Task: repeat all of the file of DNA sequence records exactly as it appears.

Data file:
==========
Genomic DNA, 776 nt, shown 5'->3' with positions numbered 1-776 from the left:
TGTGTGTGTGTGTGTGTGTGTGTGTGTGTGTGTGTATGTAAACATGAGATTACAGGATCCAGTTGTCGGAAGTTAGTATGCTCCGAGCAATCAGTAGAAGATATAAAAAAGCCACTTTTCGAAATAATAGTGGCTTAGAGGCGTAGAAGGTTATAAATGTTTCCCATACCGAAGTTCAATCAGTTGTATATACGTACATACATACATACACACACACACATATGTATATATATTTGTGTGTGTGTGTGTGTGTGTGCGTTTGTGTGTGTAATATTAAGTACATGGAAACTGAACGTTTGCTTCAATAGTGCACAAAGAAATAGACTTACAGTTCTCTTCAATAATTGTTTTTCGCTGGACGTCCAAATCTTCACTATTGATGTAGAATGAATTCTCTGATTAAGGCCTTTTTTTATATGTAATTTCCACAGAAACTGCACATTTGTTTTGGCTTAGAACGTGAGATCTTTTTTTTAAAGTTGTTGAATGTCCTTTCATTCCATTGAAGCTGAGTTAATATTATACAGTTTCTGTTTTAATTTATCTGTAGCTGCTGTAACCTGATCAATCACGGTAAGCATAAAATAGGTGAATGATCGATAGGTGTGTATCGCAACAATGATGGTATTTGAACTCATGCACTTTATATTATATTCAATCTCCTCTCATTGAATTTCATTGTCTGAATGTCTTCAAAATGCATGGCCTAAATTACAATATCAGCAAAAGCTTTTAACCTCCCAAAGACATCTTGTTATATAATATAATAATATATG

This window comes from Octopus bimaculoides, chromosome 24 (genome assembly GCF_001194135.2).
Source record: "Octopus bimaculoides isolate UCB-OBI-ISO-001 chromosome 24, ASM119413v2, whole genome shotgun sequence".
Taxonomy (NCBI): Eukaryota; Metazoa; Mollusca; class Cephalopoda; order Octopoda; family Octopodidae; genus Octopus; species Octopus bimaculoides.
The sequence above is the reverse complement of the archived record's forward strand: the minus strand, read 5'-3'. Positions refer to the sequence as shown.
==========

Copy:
Genomic DNA, 776 nt, shown 5'->3' with positions numbered 1-776 from the left:
TGTGTGTGTGTGTGTGTGTGTGTGTGTGTGTGTGTATGTAAACATGAGATTACAGGATCCAGTTGTCGGAAGTTAGTATGCTCCGAGCAATCAGTAGAAGATATAAAAAAGCCACTTTTCGAAATAATAGTGGCTTAGAGGCGTAGAAGGTTATAAATGTTTCCCATACCGAAGTTCAATCAGTTGTATATACGTACATACATACATACACACACACACATATGTATATATATTTGTGTGTGTGTGTGTGTGTGTGCGTTTGTGTGTGTAATATTAAGTACATGGAAACTGAACGTTTGCTTCAATAGTGCACAAAGAAATAGACTTACAGTTCTCTTCAATAATTGTTTTTCGCTGGACGTCCAAATCTTCACTATTGATGTAGAATGAATTCTCTGATTAAGGCCTTTTTTTATATGTAATTTCCACAGAAACTGCACATTTGTTTTGGCTTAGAACGTGAGATCTTTTTTTTAAAGTTGTTGAATGTCCTTTCATTCCATTGAAGCTGAGTTAATATTATACAGTTTCTGTTTTAATTTATCTGTAGCTGCTGTAACCTGATCAATCACGGTAAGCATAAAATAGGTGAATGATCGATAGGTGTGTATCGCAACAATGATGGTATTTGAACTCATGCACTTTATATTATATTCAATCTCCTCTCATTGAATTTCATTGTCTGAATGTCTTCAAAATGCATGGCCTAAATTACAATATCAGCAAAAGCTTTTAACCTCCCAAAGACATCTTGTTATATAATATAATAATATATG

This window comes from Octopus bimaculoides, chromosome 24 (genome assembly GCF_001194135.2).
Source record: "Octopus bimaculoides isolate UCB-OBI-ISO-001 chromosome 24, ASM119413v2, whole genome shotgun sequence".
Taxonomy (NCBI): Eukaryota; Metazoa; Mollusca; class Cephalopoda; order Octopoda; family Octopodidae; genus Octopus; species Octopus bimaculoides.
The sequence above is the reverse complement of the archived record's forward strand: the minus strand, read 5'-3'. Positions refer to the sequence as shown.